Author Topic: The DIPOLE , the easy to make antenna for Ham radio  (Read 1817 times)

Offline Carl

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The DIPOLE , the easy to make antenna for Ham radio
« on: March 06, 2017, 07:46:32 AM »
  So,you are new to Ham radio and need an antenna for the new to you HF rig. There are many choices though few that come close to the simplicity of the DIPOLE or INVERTED "V" antenna. While I enjoy the use of multi-Band antennas myself,many people just desire a simple ,one band antenna and these are easy to make from commercially made or home brew kits. A dipole is the most simple of antennas the can work on ONE HF BAND without the need for a tuner to tune the antenna,though an SWR METER should be used to verify the antenna is cut to proper length and matches the impedance of the radio so as to be safe when transmitting .

  A dipole or INVERTED "V" are the same antenna,just a slight difference in orientation. The dipole is center fed and stretched between two supports in a straight line,vertical or horizontal ,or even sloping ,though then it's not a dipole,or close to it,and normally has an impedance of 72 OHMS and so will indicate a 1.4 to 1.5 SWR...if your meter is doing it's job. The dipole is slightly directional to it's 'sides' and nulls a bit on the ends,so  should best be broadside to your intended 'targets'

  An INVERTED "V" is a dipole  with the center (feed point) held higher than the ends and is nearer to 50 OHMS impedance that your radio demands ad also exhibits an OMNI-DIRECTIONAL pattern . The Inverted "V" matches the radio better and is nearly equal ability in all directions. A good support on the feed point and the inverted "V" is happy to have it's ends tied to trees or fences ,lower to the ground,at the ends.

  So with a simple pair of wires with insulators you can have a somewhat directional,an OMNIDIRECTIONAL,or even a VERTICAL antenna ...each with advantages for different situations as a VERTICAL tends to have a lower angle radiation for long distance and the directional or omnidirectional dipole/inverted"V" and also ...when the dipole or inverted "V" are below 1/4 wavelength above the ground on the 40-60-80 meter bands you can utilyze NVIS ,or high angle of radiation to make use of HF in nearer proximity to your station (50 to 600 Miles) and actually operate into valleys,over mountains etc into areas where radio signals normally would not work.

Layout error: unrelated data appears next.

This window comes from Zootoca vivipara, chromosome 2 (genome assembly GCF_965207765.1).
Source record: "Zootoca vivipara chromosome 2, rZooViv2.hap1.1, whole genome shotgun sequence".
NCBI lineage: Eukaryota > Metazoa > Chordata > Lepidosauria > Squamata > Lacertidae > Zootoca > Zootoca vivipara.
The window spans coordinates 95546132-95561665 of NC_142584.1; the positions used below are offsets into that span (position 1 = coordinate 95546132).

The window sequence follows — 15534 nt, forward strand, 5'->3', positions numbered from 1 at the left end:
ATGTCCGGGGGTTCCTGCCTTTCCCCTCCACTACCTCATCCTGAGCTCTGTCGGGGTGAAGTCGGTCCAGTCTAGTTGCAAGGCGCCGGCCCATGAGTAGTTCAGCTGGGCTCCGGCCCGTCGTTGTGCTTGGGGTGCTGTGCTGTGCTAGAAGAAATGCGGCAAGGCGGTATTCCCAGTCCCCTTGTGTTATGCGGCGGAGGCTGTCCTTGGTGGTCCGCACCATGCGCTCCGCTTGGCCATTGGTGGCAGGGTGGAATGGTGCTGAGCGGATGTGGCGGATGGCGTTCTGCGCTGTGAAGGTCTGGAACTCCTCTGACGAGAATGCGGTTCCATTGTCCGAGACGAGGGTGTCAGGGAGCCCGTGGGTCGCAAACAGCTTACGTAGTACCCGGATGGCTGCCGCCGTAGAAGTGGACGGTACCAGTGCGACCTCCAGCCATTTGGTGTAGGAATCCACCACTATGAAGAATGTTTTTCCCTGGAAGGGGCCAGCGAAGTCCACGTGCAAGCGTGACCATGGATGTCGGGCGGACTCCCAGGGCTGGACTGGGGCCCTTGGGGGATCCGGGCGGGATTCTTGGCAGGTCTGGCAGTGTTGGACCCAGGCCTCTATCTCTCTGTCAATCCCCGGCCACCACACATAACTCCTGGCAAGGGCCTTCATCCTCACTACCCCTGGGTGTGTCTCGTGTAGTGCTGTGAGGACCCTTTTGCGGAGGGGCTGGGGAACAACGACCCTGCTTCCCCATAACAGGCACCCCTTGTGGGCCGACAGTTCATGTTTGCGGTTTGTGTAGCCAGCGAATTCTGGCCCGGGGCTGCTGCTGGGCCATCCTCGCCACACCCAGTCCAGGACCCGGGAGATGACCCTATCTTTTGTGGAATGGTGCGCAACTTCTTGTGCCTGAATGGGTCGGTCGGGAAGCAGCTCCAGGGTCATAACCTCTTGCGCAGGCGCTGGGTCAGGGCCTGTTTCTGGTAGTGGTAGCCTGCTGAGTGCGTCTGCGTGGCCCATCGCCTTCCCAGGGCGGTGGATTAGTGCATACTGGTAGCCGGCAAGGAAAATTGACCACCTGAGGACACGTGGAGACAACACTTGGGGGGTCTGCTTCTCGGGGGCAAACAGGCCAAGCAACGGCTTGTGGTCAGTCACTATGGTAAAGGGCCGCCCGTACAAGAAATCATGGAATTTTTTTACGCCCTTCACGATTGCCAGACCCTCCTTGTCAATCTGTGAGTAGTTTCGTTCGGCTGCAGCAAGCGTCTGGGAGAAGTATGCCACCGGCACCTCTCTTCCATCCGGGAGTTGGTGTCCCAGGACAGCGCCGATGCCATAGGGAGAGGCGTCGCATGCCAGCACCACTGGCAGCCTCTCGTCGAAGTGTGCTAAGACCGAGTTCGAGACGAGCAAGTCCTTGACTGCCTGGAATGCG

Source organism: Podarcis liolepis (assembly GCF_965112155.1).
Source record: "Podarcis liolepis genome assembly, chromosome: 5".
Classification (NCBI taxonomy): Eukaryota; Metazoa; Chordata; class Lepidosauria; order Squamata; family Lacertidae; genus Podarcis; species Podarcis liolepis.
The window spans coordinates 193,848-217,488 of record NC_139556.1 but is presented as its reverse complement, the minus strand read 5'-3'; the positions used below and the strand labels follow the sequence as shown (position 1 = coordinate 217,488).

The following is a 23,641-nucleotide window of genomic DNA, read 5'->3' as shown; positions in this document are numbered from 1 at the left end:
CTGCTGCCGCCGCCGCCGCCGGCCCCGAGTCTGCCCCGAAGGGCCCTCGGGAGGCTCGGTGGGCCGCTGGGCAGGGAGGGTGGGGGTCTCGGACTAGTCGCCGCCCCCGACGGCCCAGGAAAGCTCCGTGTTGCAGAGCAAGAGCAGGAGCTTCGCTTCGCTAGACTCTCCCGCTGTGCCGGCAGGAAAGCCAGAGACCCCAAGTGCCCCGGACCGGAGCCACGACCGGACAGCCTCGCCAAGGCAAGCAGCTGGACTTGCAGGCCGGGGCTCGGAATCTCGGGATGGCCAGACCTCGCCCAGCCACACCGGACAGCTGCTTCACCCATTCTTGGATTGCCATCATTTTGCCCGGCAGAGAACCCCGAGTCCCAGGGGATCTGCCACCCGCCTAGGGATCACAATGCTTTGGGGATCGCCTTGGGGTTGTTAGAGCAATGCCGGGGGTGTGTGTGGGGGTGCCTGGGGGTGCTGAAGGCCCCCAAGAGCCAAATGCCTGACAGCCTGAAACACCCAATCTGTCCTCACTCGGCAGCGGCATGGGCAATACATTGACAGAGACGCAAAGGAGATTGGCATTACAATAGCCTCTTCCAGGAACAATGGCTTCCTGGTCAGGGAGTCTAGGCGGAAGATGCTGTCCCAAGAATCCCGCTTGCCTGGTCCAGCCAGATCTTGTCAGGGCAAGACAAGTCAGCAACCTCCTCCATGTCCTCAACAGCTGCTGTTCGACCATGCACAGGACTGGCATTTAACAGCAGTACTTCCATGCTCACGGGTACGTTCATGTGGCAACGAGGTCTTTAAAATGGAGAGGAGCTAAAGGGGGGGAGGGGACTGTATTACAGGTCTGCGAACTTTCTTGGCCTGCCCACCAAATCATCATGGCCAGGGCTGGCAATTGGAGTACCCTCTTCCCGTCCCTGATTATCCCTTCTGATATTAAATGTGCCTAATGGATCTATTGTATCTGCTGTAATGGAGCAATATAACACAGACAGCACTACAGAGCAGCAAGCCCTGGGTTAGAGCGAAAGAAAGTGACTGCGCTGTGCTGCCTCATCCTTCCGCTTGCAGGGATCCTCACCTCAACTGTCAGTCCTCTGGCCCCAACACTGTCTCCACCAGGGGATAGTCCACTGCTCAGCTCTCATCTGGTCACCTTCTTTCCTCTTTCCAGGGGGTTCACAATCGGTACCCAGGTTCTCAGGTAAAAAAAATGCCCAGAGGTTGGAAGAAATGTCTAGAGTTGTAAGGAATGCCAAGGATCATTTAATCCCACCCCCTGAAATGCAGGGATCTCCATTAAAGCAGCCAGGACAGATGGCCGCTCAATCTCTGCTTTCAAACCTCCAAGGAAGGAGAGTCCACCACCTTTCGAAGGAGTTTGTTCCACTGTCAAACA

3.75 MHZ      62.4 feet per side  124.8 feet total length
7.15 MHZ      32.7 feet per side  65.4 feet total length
10.12 MHZ    23.1 feet per side  46.2 feet total length
14.175 MHZ  16.5 feet per side   33 feet total length
18.1 MHZ      12.9 feet per side   25.8 feet total length
21.22 MHZ    11  feet per side     22 feet total length
24.9 MHZ       9.4 feet per side    18.8 feet total length
29.0 MHZ       8  feet per side      16 feet total length

Measurements are for finished length ,so allow extra wire for connections and adjustment for SWR at different locations.

  There are lots of options and plenty to read and deside on for your first,next,or last antenna.



http://thesurvivalpodcast.com/forum/index.php?topic=54596.msg637484#top

http://thesurvivalpodcast.com/forum/index.php?topic=58731.0

http://thesurvivalpodcast.com/forum/index.php?topic=58615.0

http://thesurvivalpodcast.com/forum/index.php?topic=58543.0

http://thesurvivalpodcast.com/forum/index.php?topic=58523.0

« Last Edit: March 06, 2017, 07:59:17 AM by Carl »

Offline Smurf Hunter

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Re: The DIPOLE , the easy to make antenna for Ham radio
« Reply #1 on: March 06, 2017, 08:01:26 AM »
Good summary info in one place.

+1

Offline Carl

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Re: The DIPOLE , the easy to make antenna for Ham radio
« Reply #2 on: March 06, 2017, 08:02:16 AM »
Good summary info in one place.

+1

Thanks,you read faster than I type.